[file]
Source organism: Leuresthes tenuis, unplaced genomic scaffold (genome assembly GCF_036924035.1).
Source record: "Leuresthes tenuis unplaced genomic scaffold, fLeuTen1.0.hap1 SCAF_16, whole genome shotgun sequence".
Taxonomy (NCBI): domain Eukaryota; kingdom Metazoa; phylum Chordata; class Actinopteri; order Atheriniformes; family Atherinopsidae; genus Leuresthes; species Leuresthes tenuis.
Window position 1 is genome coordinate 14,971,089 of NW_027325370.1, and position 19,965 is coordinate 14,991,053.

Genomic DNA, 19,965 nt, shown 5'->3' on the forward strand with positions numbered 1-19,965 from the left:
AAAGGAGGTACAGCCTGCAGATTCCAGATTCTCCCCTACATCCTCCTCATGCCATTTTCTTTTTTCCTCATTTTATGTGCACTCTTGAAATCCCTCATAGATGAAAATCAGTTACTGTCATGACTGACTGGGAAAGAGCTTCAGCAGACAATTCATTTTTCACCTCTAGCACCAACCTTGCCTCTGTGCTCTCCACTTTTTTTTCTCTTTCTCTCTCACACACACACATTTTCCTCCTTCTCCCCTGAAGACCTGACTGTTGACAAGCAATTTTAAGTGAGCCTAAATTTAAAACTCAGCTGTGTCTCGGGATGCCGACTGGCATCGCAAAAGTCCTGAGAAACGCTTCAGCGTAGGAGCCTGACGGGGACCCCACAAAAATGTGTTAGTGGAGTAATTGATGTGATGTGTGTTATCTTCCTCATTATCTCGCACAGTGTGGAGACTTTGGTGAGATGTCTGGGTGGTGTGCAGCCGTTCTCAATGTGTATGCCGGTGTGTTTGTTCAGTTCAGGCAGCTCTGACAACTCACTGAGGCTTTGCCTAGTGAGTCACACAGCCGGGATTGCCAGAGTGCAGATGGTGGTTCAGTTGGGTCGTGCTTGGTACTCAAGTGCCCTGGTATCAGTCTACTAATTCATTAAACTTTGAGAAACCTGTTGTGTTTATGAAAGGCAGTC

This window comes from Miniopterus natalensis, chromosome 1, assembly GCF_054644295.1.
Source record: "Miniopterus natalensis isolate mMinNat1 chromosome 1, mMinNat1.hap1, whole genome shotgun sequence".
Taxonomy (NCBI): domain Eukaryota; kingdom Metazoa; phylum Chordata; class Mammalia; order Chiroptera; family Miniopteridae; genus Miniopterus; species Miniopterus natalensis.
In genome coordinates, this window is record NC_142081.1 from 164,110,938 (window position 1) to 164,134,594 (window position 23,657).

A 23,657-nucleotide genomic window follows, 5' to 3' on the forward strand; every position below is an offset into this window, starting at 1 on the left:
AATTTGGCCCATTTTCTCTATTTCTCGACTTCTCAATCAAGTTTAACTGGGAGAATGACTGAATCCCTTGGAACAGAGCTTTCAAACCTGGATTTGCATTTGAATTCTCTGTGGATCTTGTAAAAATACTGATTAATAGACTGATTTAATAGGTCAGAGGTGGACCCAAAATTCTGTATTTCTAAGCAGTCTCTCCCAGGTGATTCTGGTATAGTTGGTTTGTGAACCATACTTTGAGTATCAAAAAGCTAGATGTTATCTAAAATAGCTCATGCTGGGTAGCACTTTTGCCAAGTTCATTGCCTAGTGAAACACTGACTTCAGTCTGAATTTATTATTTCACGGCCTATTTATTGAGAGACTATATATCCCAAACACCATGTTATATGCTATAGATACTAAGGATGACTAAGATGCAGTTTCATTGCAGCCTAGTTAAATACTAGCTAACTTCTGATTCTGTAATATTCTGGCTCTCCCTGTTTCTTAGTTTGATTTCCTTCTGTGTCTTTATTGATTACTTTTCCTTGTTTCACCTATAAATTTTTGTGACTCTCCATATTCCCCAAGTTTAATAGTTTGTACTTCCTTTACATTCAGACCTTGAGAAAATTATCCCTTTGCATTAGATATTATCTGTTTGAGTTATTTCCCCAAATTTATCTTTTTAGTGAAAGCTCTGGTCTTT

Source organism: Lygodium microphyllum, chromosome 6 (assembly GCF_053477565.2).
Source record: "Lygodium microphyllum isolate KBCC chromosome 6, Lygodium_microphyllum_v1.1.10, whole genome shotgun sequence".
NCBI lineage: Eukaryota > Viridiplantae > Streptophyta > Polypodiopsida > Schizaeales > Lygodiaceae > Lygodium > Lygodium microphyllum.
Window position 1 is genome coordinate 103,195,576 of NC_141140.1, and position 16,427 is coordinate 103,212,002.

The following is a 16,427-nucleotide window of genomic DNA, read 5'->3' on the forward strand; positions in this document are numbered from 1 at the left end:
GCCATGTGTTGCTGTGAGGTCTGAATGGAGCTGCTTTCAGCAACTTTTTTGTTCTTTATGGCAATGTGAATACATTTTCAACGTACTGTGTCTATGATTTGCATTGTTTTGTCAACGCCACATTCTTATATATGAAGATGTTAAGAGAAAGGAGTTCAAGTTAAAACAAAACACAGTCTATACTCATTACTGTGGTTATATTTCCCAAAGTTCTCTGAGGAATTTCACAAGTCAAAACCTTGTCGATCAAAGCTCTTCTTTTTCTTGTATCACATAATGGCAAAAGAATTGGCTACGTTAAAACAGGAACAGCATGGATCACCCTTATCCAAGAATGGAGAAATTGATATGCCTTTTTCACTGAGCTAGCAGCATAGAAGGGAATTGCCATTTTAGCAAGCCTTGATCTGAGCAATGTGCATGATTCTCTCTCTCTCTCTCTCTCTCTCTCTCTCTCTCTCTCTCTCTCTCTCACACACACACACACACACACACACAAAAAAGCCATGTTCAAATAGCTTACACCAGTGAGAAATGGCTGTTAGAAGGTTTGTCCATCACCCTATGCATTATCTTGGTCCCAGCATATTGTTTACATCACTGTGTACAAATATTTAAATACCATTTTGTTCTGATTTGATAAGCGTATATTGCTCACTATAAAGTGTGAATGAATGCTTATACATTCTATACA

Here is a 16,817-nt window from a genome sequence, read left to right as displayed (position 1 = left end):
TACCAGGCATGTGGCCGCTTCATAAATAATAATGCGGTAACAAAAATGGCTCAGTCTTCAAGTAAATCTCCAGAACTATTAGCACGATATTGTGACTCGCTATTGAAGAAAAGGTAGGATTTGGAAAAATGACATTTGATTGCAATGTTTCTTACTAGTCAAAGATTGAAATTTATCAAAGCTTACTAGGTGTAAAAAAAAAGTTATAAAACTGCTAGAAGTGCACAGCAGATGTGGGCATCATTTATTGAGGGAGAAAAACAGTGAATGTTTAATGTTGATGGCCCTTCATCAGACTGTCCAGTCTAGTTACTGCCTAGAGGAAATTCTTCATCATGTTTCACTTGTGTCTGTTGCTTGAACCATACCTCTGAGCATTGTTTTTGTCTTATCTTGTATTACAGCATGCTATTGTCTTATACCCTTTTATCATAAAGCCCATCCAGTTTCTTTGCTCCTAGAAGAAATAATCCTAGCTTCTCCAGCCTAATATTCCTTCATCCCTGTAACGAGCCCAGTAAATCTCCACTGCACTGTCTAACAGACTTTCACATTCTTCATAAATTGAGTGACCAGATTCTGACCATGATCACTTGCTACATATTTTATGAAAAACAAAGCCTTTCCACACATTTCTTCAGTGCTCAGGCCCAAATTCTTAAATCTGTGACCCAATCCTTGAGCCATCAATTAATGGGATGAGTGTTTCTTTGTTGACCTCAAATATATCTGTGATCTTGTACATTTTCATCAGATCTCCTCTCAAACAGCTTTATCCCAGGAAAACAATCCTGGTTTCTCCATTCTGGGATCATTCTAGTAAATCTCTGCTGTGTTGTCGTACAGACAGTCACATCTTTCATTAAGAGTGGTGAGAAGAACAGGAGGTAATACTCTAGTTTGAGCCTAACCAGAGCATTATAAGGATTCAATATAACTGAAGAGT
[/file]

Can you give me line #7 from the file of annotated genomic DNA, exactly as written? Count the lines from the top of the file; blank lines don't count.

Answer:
This window comes from Miniopterus natalensis, chromosome 1, assembly GCF_054644295.1.